Why it is impossible to accurately measure the coastline

On the Internet, you can find a lot of the most controversial data on the length of the coastlines of different countries. You might think that this is a worldwide conspiracy – but in fact, only our mathematics is to blame.

Measuring the exact length of the coastline is not a simple task. Even major US research centers The Congressional Research Institute, the CIA and NOAA publish completely different numbers. But how is this possible? The thing is in the so-called paradox of the coastline.

As explained by the channel RealLifeLore, this paradox has plagued researchers and especially cartographers since its discovery by mathematician Lewis Fry Richardson in 1951. The explanation of this phenomenon is surprisingly simple: unlike the geometric figures that a person draws, the coastline is full of secluded corners and irregularities. It will never become direct, but do not zoom in scale. That is why the length of the coastline depends entirely on what unit of measurement you use when studying it. For example, if you take a step of 100 km to measure the coastline of Great Britain, its length will be 2800 km. But if you take a step of 50 km (that is, twice as accurate to take into account all the irregularities of the line), then the length will suddenly grow to 3400 km!

Mathematicians compare coastlines with fractals: the more accurate the measurement, the more complex the structure becomes. By the way, it was the famous fractal researcher Benoit Mandelbrot who expanded and supplemented Richardson’s work on this paradox. Thus, if we try to measure the shoreline in steps of one atom, its length is likely to approach infinity – and this is not to take into account the fact that during the tides and the tides the structure of the shoreline can drastically change …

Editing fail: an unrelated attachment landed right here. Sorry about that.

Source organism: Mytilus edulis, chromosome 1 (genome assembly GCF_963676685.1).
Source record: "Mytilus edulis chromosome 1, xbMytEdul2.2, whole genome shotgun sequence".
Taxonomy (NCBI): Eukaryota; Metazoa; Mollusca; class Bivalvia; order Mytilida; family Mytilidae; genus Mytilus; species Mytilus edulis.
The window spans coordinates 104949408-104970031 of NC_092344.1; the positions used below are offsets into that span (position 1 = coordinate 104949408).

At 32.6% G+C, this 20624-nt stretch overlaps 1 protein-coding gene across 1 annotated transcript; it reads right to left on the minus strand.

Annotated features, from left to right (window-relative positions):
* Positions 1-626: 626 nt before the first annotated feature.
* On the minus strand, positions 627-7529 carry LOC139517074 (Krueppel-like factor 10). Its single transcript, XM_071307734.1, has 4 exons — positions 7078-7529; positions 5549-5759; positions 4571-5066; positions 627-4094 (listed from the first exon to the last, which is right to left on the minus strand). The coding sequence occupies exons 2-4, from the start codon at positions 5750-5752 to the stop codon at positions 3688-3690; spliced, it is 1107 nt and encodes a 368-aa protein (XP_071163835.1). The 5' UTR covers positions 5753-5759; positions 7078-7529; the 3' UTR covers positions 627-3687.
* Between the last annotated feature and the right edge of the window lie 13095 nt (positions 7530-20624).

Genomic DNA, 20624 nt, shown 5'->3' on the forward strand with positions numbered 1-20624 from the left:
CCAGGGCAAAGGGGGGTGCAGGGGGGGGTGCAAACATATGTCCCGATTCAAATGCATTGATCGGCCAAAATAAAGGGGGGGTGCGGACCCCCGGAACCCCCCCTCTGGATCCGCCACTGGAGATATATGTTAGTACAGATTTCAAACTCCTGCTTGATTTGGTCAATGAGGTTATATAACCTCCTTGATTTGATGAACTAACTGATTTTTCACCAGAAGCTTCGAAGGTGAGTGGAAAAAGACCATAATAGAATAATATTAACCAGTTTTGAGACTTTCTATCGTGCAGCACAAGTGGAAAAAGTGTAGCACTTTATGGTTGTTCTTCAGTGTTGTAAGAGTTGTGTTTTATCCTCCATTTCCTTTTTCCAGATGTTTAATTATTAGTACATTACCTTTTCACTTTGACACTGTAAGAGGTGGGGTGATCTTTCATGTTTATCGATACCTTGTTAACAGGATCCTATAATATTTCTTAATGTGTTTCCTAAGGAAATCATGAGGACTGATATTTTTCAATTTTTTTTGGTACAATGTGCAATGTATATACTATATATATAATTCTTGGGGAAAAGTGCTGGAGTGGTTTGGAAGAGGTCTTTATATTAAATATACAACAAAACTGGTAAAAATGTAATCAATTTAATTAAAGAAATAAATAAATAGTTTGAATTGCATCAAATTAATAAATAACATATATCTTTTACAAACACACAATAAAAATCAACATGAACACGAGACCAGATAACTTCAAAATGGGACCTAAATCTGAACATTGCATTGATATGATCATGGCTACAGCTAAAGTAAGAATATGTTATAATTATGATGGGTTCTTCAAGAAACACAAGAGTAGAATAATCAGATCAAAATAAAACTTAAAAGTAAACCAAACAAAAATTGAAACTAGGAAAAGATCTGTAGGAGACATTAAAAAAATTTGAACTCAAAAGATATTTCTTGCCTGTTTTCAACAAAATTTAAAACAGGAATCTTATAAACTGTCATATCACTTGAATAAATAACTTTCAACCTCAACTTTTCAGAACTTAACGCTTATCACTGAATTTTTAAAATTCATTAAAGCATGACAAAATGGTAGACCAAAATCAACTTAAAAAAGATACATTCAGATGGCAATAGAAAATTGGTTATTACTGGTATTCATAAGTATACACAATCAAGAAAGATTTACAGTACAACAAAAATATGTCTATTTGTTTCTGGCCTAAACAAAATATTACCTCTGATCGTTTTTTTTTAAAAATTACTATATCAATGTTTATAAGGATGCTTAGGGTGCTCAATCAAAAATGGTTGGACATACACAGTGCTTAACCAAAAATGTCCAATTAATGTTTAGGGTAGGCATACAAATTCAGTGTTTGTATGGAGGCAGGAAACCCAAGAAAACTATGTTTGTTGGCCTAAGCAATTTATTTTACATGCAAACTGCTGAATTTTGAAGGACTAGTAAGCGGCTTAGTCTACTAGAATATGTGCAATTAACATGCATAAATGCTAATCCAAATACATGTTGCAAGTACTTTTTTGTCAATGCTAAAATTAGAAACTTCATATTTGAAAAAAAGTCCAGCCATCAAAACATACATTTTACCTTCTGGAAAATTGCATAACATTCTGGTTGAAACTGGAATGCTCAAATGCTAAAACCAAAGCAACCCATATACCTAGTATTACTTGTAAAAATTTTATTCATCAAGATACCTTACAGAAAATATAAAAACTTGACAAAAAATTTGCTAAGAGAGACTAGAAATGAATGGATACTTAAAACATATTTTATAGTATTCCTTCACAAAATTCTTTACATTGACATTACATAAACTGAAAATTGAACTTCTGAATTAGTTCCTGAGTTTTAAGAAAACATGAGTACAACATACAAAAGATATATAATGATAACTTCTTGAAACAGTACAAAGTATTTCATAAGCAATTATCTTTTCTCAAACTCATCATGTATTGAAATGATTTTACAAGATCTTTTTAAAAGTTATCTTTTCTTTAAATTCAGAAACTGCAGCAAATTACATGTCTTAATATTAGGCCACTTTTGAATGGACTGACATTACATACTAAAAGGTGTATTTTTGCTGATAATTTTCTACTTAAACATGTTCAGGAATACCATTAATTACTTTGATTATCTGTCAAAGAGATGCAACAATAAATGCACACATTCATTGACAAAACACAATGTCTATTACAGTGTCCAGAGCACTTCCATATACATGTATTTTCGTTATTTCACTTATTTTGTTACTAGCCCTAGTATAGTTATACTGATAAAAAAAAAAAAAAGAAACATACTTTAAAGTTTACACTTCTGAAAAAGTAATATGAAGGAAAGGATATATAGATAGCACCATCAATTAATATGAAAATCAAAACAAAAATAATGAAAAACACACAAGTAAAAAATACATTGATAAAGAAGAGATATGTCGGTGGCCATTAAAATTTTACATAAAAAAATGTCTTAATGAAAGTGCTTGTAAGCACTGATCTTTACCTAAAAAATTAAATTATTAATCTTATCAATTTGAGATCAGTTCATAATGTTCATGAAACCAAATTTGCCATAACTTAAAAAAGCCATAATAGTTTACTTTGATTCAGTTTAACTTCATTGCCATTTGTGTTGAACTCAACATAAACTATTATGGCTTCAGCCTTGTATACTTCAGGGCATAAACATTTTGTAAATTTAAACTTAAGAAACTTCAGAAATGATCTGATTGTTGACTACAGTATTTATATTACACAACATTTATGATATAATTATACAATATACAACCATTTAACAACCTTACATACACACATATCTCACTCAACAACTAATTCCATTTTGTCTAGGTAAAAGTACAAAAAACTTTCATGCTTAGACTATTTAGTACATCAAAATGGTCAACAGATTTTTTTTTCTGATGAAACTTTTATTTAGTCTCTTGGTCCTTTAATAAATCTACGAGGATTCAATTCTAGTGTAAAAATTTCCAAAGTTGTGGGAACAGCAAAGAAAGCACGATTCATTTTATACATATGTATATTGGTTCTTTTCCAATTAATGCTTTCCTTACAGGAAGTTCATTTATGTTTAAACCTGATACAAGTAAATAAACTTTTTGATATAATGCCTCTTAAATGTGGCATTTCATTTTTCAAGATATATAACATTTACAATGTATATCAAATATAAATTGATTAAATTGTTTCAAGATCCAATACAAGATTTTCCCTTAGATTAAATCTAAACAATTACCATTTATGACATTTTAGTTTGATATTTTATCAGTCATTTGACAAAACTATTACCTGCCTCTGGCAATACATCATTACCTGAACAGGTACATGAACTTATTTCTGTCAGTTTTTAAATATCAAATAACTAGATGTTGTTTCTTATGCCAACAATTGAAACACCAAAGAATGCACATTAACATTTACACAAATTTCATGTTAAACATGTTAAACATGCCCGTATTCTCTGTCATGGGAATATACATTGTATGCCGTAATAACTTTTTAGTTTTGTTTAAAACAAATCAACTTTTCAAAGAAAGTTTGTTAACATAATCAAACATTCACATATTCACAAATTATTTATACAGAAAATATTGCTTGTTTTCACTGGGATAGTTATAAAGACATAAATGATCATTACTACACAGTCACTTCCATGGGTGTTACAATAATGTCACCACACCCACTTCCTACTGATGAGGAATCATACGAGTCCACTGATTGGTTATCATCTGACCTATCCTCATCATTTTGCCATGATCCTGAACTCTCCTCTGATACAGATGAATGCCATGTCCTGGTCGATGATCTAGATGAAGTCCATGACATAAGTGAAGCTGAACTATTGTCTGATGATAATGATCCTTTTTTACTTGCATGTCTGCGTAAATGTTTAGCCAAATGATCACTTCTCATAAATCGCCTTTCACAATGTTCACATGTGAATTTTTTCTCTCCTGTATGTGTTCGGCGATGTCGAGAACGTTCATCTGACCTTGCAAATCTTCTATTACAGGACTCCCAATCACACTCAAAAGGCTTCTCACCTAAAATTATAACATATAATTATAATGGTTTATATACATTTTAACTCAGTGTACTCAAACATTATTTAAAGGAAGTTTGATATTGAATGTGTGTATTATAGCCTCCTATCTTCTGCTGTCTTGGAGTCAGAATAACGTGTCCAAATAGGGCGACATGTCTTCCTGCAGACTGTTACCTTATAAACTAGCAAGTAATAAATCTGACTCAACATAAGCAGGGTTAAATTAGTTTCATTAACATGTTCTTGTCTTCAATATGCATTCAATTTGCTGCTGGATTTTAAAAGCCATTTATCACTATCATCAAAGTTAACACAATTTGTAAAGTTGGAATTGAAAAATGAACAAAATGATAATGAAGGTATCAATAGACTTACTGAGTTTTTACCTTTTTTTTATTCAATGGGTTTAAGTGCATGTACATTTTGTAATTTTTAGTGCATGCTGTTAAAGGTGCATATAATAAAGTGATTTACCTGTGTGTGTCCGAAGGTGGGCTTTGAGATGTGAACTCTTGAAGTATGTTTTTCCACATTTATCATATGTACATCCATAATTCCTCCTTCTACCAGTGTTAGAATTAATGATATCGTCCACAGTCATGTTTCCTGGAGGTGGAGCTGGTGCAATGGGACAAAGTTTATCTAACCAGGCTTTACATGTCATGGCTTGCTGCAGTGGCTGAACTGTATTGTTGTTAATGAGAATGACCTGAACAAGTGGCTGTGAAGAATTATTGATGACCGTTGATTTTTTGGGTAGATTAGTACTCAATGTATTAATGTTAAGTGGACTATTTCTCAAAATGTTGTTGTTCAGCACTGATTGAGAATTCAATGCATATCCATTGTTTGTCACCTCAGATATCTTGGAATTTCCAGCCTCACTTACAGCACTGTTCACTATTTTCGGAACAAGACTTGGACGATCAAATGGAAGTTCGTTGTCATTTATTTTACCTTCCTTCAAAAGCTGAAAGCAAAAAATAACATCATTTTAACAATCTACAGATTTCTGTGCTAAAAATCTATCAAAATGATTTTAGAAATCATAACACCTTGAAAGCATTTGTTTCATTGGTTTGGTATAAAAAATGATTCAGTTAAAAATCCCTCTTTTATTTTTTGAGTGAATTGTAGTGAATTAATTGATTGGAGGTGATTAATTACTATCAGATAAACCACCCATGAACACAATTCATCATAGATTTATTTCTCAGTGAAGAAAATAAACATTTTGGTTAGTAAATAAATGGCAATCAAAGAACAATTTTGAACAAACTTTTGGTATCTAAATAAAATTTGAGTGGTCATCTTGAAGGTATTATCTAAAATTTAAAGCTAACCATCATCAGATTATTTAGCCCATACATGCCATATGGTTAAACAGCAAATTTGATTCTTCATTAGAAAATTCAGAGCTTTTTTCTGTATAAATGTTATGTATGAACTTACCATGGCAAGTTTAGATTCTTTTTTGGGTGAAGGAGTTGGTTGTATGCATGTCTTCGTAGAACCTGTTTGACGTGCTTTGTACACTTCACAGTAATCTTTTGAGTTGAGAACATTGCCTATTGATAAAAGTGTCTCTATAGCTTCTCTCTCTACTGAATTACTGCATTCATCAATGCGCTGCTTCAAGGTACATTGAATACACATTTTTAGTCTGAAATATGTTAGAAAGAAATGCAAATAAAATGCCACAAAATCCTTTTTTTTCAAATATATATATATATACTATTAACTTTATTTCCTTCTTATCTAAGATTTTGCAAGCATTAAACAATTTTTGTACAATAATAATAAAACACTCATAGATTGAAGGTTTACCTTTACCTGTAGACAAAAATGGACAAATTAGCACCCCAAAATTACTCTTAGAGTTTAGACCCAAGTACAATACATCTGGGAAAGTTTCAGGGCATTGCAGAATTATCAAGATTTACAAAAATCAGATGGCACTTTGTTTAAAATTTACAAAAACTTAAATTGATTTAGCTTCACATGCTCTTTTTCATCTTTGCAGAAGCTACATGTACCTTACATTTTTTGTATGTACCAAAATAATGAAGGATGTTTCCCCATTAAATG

Of course, for practical needs of scientists this does not bode well. This also explains some strange measurements of coastlines that can be found on the Internet. For example, the CIA calls Norway the owner of the second longest coastline in the world after Canada. This is absurd – the length of Canada’s coastline is 3.9 million square miles, and Norway – only 148,728 square miles. But if you look at the coast of Norway, like a paper cut with scissors, then everything falls into place.